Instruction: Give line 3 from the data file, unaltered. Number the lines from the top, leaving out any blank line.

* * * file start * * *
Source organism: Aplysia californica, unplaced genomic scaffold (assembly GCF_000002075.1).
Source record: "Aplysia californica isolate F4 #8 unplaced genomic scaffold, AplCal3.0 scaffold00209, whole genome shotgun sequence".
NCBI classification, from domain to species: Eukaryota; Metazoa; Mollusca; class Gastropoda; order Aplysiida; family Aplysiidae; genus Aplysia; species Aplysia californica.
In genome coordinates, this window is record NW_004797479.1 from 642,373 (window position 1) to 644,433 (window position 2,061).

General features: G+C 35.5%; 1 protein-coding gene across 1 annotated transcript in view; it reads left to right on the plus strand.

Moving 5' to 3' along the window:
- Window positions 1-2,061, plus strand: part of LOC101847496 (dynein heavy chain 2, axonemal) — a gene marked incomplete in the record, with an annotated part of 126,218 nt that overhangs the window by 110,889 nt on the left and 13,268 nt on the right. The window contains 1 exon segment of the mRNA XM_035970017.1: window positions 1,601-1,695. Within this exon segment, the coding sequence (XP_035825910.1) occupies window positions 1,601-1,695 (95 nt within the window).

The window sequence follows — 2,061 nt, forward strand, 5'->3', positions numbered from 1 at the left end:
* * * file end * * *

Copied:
NCBI classification, from domain to species: Eukaryota; Metazoa; Mollusca; class Gastropoda; order Aplysiida; family Aplysiidae; genus Aplysia; species Aplysia californica.